Chop the lamb leg into 4-5 pieces. In a large pan, roast pieces in oil until brown. Remove the meat from the pan, put aside. Roast onions, stir in tomato paste, spices, tomatoes and 2 cups of water. Put the meat back. Simmer for 90min. Take out the meat, debone, and put the meat back into the pan.  Add plums and apricots and simmer for another 30 minutes. Add brown sugar, salt and lemon juice to taste.

In another pan, lightly roast almonds and pine nuts with a little salt and brown sugar. Sprinkle the finished dish with nut mix.   

Maghmour (Eggplant casserole)

1-2 eggplants, 1 can of chicken peas, 1 can of tomatoes, 2 tblsp. tomato paste, 3 onions, 2 cloves of garlic, 1 tblsp dried mint leaves, 1 pinch of cumin, olive oil, water, salt, pepper.

Cut the eggplants into cubes, salt generously, then fry in oil. Put aside.
Cut the onions into bigger pieces, cook in oil until translucent, add drained chicken peas and tomato paste. Stir and add a little water. Add canned tomatoes with juice and the fried eggplant cubes. Stir well. Add more water if necessary. Crush garlic and mint leaves, mix with cumin and allspice. Add to the dish. Salt and pepper to taste.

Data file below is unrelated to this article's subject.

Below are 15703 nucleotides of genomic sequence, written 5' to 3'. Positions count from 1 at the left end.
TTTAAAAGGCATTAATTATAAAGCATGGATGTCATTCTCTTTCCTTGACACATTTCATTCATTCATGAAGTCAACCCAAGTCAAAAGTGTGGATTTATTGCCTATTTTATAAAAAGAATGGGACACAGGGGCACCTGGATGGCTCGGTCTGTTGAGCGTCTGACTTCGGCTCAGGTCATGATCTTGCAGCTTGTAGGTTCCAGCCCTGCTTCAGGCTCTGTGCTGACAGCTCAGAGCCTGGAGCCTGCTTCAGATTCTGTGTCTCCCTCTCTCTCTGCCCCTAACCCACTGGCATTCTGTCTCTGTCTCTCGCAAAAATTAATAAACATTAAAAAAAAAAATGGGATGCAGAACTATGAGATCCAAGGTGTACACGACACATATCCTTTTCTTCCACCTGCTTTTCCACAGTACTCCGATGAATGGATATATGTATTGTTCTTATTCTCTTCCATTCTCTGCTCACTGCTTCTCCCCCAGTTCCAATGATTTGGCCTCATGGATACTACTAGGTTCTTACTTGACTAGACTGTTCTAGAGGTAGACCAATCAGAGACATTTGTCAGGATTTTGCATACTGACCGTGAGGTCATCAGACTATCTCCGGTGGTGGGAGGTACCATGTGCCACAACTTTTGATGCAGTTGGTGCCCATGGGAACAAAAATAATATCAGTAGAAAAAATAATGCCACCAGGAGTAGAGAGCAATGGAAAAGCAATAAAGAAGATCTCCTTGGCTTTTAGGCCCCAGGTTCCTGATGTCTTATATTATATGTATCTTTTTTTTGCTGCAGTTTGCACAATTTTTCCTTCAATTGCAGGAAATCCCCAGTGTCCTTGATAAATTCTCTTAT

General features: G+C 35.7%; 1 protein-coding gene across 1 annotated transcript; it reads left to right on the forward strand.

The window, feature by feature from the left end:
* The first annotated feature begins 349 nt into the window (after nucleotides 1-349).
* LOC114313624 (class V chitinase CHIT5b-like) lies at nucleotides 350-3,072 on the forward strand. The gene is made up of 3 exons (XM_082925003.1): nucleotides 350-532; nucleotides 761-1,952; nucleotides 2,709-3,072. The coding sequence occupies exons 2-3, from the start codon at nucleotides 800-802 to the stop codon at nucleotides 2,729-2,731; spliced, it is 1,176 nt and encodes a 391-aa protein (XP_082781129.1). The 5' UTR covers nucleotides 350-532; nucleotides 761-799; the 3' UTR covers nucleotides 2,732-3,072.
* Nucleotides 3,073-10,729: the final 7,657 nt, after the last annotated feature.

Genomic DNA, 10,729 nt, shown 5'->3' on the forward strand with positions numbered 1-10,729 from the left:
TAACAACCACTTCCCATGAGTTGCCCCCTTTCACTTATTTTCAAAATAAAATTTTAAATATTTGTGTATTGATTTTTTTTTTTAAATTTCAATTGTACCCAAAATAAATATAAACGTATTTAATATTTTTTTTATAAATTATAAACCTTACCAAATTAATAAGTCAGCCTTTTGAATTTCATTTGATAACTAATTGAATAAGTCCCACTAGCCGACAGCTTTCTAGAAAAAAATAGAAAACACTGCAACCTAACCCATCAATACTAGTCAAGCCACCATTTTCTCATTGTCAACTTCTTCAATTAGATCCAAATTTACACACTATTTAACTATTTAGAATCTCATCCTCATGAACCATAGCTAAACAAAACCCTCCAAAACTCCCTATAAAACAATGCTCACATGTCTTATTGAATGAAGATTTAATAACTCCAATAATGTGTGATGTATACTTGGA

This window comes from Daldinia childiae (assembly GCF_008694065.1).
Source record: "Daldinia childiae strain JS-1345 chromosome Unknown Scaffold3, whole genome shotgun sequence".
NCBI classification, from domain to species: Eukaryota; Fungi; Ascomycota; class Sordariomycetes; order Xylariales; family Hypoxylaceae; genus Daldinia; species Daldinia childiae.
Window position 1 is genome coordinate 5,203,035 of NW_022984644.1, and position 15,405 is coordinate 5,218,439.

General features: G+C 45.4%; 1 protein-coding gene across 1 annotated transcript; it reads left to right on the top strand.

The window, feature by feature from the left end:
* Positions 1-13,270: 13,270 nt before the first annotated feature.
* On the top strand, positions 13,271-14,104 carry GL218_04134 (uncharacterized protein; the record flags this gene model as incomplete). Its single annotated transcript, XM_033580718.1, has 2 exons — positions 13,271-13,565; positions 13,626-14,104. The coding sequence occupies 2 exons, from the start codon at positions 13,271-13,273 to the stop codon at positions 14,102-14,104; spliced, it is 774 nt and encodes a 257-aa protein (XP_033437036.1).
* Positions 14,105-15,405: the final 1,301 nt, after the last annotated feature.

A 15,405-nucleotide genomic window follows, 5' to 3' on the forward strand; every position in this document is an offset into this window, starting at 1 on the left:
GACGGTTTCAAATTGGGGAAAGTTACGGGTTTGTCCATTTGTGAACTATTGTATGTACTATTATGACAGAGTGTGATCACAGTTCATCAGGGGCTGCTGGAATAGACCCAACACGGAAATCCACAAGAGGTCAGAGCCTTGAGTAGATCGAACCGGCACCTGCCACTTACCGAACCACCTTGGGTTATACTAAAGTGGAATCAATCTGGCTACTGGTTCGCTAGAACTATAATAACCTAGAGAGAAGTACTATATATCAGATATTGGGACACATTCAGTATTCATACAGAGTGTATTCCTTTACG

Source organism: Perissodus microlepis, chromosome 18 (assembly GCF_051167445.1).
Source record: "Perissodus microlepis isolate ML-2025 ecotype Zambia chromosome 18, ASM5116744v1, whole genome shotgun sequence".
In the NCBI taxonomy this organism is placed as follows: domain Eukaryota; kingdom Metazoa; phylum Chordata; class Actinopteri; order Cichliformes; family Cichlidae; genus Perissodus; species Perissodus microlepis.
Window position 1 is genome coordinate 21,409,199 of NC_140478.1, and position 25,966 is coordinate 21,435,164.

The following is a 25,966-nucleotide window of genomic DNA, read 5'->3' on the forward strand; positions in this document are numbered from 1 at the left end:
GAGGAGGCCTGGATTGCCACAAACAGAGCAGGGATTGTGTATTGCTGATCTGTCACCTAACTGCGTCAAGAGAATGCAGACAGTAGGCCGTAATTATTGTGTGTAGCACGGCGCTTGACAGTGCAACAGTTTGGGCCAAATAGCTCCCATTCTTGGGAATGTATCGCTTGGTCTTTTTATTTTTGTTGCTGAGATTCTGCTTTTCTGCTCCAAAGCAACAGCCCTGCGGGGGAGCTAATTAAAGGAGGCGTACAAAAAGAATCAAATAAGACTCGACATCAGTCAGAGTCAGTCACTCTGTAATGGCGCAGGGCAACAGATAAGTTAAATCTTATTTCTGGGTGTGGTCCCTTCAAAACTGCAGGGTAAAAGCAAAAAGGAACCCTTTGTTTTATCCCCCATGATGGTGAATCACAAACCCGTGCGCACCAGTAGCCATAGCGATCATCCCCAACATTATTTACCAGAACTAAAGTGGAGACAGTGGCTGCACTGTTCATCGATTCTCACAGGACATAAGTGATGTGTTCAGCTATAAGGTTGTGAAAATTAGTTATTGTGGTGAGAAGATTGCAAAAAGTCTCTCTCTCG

Let simmer at low heat for at least 30 min. Stir occasionally. Serve warm or cold.

Flatbread

160 ml warm water, 80 ml warm milk, 1 egg, 2 teasp.salt, 500 gr wheat flour, 3 teasp dried yeast, 1tblsp olive oil, 1 teasp sugar

Make a yeast dough. Allow to rise for 20 min. Part the dough into 15-20 pieces.
Heat a flat pan on the stove. Roll the dough pieces flat, make them very thin. Bake in the pan, one after another for a few minutes each.

Now who’s right, Greg or Mark?

City Falcon Release Day – Inspiration

August 26, 2011

Burg Guttenberg, German National Birds of Prey Sanctuary

Good morning everybody. As of today, my novel City Falcon is available from Dreamspinner. To mark the occasion, I’ll be here on the blog today with excerpts, a bit of background information and a quiz.  (and PRIZES!) If you feel like it, come round and see me. I look forward to your comments – just click on the post header to open the comments box below.

So why a book about a falconer? The most obvious answer to this would be, why not?, but there was actually more to the idea for this book than my whim. This is how it all began: